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$N+M$ people play a game of balls.

Initially, N people hold N green balls (each person holds a ball), and M people hold no balls. Assume $M<N$.

Then, M red balls are divided randomly - each ball is given to a person selected at random from among all M+N people.

Whenever a person that accepts a ball, holds a green ball - that ball is taken, painted in red, and given to a person selected at random from among all M+N people.

This process must end sometime, because each ball will be taken at most once (when it is green).

At the end of this process, what is the expected number of people, P, that have no balls?

(NOTE: this is a revised version of a question I asked before, about land-ownership).

I currently only have some bounds:

A. Certainly $P \le M$, since a person that initially holds a green ball, will always have at least one ball.

B. Moreover, if we divide only the original M red balls, and do not re-divide any green ball, then the probability of NOT getting any red ball is: $$(1 - \frac{1}{N+M})^M \approx exp (-\frac{M}{N+M})$$

Therefore: $$ P \le M exp (-\frac{M}{N+M}) $$

C. If we divide all $M+N$ balls, then the probability of NOT getting any ball is: $$(1 - \frac{1}{N+M})^{N+M} \approx exp (-1)$$

Therefore: $$ P \ge M exp (-1)$$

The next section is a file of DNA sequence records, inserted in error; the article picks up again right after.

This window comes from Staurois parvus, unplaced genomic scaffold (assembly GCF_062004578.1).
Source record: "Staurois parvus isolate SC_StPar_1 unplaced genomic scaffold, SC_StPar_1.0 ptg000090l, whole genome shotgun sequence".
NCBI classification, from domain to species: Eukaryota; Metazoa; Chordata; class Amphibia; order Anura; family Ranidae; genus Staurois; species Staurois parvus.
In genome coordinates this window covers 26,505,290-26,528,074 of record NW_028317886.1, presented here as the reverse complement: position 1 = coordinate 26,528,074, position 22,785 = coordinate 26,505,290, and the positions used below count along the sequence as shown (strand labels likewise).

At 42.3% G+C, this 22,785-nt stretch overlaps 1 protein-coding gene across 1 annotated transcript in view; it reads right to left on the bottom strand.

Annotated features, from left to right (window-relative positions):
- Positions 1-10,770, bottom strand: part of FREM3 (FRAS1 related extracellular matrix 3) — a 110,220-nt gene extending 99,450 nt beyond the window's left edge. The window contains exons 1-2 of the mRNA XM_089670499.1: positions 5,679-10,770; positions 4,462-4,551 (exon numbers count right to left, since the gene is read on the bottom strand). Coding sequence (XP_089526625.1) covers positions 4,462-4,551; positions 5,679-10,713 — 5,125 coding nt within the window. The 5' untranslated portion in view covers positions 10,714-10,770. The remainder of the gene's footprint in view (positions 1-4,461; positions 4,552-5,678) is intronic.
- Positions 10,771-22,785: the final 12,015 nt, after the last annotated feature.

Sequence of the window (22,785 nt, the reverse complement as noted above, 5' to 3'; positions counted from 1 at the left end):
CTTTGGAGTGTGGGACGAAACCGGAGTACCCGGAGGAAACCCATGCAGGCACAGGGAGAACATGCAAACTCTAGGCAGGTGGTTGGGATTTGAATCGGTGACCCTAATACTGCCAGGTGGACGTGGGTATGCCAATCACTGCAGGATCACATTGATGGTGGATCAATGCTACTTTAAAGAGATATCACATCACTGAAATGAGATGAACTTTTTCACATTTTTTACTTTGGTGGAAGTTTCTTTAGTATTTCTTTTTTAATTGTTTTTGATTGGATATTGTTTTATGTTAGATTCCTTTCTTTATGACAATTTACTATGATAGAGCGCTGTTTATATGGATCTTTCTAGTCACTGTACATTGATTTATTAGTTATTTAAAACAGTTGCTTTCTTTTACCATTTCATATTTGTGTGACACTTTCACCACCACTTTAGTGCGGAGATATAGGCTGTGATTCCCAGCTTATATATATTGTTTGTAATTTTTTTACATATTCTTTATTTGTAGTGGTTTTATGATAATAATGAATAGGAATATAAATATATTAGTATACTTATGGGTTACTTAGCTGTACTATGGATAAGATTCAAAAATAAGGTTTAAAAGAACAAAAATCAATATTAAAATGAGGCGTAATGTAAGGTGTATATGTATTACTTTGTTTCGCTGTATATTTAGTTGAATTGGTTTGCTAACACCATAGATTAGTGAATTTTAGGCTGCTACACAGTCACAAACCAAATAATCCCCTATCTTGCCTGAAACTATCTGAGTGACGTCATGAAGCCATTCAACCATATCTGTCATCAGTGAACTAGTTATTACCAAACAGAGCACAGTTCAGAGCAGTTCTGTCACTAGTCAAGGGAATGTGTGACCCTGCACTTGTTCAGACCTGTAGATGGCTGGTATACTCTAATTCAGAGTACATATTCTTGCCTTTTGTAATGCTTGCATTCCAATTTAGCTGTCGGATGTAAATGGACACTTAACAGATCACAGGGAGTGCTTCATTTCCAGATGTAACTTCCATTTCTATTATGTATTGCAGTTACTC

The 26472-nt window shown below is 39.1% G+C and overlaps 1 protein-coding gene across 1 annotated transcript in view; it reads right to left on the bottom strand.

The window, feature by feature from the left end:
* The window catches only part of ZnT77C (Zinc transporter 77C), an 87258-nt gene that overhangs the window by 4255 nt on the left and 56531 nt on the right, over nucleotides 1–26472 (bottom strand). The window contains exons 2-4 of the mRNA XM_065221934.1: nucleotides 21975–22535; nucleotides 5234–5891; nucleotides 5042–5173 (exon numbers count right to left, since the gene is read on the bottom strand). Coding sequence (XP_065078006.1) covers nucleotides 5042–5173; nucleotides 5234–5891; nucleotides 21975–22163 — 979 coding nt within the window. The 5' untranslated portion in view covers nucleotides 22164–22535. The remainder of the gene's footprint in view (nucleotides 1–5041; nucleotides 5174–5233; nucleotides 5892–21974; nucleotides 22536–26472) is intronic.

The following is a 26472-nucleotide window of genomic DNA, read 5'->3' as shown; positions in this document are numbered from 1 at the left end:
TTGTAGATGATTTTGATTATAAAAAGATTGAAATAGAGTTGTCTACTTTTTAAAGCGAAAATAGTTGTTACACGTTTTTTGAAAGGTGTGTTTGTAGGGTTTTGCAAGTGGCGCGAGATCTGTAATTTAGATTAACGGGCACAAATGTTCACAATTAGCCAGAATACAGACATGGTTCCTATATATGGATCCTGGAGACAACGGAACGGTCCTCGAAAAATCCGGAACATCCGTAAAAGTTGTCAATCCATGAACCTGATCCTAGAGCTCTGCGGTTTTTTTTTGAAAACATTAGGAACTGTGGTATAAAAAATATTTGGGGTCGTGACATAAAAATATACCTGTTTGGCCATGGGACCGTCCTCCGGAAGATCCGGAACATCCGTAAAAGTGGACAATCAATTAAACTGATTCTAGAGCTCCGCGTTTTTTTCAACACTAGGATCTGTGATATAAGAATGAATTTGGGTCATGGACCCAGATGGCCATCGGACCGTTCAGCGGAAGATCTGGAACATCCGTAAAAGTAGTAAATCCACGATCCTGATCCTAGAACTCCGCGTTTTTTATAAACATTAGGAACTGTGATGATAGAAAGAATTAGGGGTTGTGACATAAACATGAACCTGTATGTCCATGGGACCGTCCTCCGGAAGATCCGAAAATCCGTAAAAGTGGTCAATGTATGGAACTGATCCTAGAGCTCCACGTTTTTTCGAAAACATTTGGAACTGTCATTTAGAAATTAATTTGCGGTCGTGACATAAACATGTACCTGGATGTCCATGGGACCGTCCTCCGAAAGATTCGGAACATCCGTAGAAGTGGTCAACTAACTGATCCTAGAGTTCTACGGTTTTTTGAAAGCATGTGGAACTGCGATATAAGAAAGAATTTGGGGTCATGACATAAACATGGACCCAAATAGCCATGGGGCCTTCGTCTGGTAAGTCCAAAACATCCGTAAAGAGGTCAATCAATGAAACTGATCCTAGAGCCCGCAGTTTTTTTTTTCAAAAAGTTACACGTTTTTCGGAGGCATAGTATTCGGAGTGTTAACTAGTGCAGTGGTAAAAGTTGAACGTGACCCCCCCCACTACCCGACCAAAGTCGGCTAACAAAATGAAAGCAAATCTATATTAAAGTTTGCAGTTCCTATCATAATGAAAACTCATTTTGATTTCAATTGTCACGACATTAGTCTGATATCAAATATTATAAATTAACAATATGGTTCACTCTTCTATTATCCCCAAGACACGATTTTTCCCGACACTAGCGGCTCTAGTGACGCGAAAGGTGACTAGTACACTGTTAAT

My simulations show that the actual number is, usually, between these bounds, but I couldn't find an exact expression for it. Can you help?


In case this helps: here are my simulation results (mean of 100 runs; in all runs $M+N=100$). In each line there are 4 numbers: M, B, P, C (where B and C are the corresponding bounds). P is always between B and C:

50 30.33 23.36 18.39

49 30.02 22.56 18.03

48 29.7 22.19 17.66

47 29.38 21.89 17.29

46 29.04 21.85 16.92

45 28.69 21.5 16.55

44 28.34 21.1 16.19

43 27.97 20.6 15.82

42 27.6 20.39 15.45

41 27.21 19.71 15.08

40 26.81 19.65 14.72

39 26.41 19.58 14.35

38 25.99 19.12 13.98

37 25.56 18.78 13.61

36 25.12 18.25 13.24

35 24.66 17.81 12.88

34 24.2 17.19 12.51

33 23.72 16.96 12.14

32 23.24 16.92 11.77

31 22.74 16.72 11.4

30 22.22 16.14 11.04

29 21.7 15.58 10.67

28 21.16 15.31 10.3

27 20.61 14.95 9.93

26 20.05 14.31 9.56

25 19.47 14.13 9.2

24 18.88 13.13 8.83

23 18.27 13.45 8.46

22 17.66 12.55 8.09

21 17.02 12.28 7.73

20 16.37 11.52 7.36

19 15.71 11.56 6.99

18 15.03 10.69 6.62

17 14.34 10.66 6.25

16 13.63 10.01 5.89

15 12.91 9.46 5.52

14 12.17 9.04 5.15

13 11.42 8.47 4.78

12 10.64 7.82 4.41

11 9.85 7.48 4.05

10 9.05 6.62 3.68

9 8.23 6.21 3.31

8 7.38 5.72 2.94

7 6.53 4.94 2.58

6 5.65 4.26 2.21

5 4.76 3.86 1.84

4 3.84 3.13 1.47

3 2.91 2.25 1.1

2 1.96 1.59 0.74

1 0.99 0.89 0.37

share|improve this question
    
Is it true to say that the number of people with no balls is equivalent to the number of balls that go to people who have already (at least once) received a ball? –  Ronald Apr 28 '12 at 20:56
    
As B and C are bounds, your simulation should always be between them. Unfortunately, B and C aren't too close. –  Ross Millikan Apr 28 '12 at 23:08
    
Ronald, yes, as the total number of balls is equal to the total number of people ($M+N$), certainly the number of people with no balls is equal to the number of "extra" balls that are held by other people. –  Erel Segal Halevi Apr 29 '12 at 4:42
    
I think an equivalent question may be: What is the expected number of balls that will be divided? This is certainly somewhere between M and (N+M), but what exactly? –  Erel Segal Halevi Apr 29 '12 at 9:37
    
This is probably an approximate solution: math.stackexchange.com/questions/138496/… –  Erel Segal Halevi Apr 29 '12 at 19:19

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